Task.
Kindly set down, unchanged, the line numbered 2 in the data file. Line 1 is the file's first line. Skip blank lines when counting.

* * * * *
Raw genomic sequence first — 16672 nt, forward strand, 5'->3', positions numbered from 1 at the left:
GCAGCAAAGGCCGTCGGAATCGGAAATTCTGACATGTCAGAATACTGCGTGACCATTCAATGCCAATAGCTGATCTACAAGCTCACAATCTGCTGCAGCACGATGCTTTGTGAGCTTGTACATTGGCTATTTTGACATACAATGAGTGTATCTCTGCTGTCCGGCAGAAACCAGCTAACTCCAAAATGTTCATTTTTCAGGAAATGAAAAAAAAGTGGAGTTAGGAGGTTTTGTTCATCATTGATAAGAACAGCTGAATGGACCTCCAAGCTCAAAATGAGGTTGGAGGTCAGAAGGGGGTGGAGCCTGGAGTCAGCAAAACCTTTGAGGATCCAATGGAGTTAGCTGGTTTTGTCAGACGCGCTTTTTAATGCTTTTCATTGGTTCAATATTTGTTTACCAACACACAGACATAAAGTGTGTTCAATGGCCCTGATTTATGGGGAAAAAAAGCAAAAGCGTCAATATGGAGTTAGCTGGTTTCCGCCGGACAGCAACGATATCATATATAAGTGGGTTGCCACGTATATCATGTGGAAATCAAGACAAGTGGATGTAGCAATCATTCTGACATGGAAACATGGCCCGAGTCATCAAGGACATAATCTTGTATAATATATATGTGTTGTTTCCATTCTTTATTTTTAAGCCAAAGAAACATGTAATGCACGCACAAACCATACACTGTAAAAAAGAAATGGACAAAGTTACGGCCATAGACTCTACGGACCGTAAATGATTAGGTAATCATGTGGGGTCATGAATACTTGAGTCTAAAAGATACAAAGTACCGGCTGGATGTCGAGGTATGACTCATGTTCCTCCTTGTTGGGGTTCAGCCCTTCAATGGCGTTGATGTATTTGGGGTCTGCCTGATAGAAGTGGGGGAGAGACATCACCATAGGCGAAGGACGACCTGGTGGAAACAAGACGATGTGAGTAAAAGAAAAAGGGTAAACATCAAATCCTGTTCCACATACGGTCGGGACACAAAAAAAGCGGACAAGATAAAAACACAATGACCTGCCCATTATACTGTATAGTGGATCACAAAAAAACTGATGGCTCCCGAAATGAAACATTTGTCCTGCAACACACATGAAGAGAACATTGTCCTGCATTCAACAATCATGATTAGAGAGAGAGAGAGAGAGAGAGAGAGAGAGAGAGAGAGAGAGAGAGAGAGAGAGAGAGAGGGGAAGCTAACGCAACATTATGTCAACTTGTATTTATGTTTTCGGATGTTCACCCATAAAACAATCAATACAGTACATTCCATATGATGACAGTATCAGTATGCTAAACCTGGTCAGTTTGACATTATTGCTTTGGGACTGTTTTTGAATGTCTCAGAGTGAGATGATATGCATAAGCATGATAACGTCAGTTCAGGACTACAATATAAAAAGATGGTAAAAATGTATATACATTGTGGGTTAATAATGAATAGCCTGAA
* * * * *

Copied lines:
GCAGCAAAGGCCGTCGGAATCGGAAATTCTGACATGTCAGAATACTGCGTGACCATTCAATGCCAATAGCTGATCTACAAGCTCACAATCTGCTGCAGCACGATGCTTTGTGAGCTTGTACATTGGCTATTTTGACATACAATGAGTGTATCTCTGCTGTCCGGCAGAAACCAGCTAACTCCAAAATGTTCATTTTTCAGGAAATGAAAAAAAAGTGGAGTTAGGAGGTTTTGTTCATCATTGATAAGAACAGCTGAATGGACCTCCAAGCTCAAAATGAGGTTGGAGGTCAGAAGGGGGTGGAGCCTGGAGTCAGCAAAACCTTTGAGGATCCAATGGAGTTAGCTGGTTTTGTCAGACGCGCTTTTTAATGCTTTTCATTGGTTCAATATTTGTTTACCAACACACAGACATAAAGTGTGTTCAATGGCCCTGATTTATGGGGAAAAAAAGCAAAAGCGTCAATATGGAGTTAGCTGGTTTCCGCCGGACAGCAACGATATCATATATAAGTGGGTTGCCACGTATATCATGTGGAAATCAAGACAAGTGGATGTAGCAATCATTCTGACATGGAAACATGGCCCGAGTCATCAAGGACATAATCTTGTATAATATATATGTGTTGTTTCCATTCTTTATTTTTAAGCCAAAGAAACATGTAATGCACGCACAAACCATACACTGTAAAAAAGAAATGGACAAAGTTACGGCCATAGACTCTACGGACCGTAAATGATTAGGTAATCATGTGGGGTCATGAATACTTGAGTCTAAAAGATACAAAGTACCGGCTGGATGTCGAGGTATGACTCATGTTCCTCCTTGTTGGGGTTCAGCCCTTCAATGGCGTTGATGTATTTGGGGTCTGCCTGATAGAAGTGGGGGAGAGACATCACCATAGGCGAAGGACGACCTGGTGGAAACAAGACGATGTGAGTAAAAGAAAAAGGGTAAACATCAAATCCTGTTCCACATACGGTCGGGACACAAAAAAAGCGGACAAGATAAAAACACAATGACCTGCCCATTATACTGTATAGTGGATCACAAAAAAACTGATGGCTCCCGAAATGAAACATTTGTCCTGCAACACACATGAAGAGAACATTGTCCTGCATTCAACAATCATGATTAGAGAGAGAGAGAGAGAGAGAGAGAGAGAGAGAGAGAGAGAGAGAGAGAGAGAGAGAGAGGGGAAGCTAACGCAACATTATGTCAACTTGTATTTATGTTTTCGGATGTTCACCCATAAAACAATCAATACAGTACATTCCATATGATGACAGTATCAGTATGCTAAACCTGGTCAGTTTGACATTATTGCTTTGGGACTGTTTTTGAATGTCTCAGAGTGAGATGATATGCATAAGCATGATAACGTCAGTTCAGGACTACAATATAAAAAGATGGTAAAAATGTATATACATTGTGGGTTAATAATGAATAGCCTGAA